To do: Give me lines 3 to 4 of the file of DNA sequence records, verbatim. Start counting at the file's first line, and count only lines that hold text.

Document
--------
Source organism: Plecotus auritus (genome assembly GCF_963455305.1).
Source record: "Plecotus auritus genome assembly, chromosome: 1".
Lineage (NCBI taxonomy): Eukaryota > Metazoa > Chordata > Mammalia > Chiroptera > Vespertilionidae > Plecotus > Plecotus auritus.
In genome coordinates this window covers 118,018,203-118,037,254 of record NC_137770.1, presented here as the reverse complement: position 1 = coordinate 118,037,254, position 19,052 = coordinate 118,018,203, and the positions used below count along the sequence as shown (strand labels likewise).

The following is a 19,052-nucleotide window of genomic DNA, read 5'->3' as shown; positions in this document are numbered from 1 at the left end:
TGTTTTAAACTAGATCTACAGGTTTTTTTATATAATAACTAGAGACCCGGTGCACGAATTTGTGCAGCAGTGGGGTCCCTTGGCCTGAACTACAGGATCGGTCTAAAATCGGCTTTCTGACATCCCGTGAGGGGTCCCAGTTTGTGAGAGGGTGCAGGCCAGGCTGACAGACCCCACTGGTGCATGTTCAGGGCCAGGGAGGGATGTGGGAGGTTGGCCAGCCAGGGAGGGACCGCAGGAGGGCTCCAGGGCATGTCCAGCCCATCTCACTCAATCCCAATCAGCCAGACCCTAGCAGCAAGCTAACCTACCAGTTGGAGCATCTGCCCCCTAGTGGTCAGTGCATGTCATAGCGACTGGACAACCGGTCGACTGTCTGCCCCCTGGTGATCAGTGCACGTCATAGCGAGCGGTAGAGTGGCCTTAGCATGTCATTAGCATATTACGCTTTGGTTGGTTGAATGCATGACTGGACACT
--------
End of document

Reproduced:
Lineage (NCBI taxonomy): Eukaryota > Metazoa > Chordata > Mammalia > Chiroptera > Vespertilionidae > Plecotus > Plecotus auritus.
In genome coordinates this window covers 118,018,203-118,037,254 of record NC_137770.1, presented here as the reverse complement: position 1 = coordinate 118,037,254, position 19,052 = coordinate 118,018,203, and the positions used below count along the sequence as shown (strand labels likewise).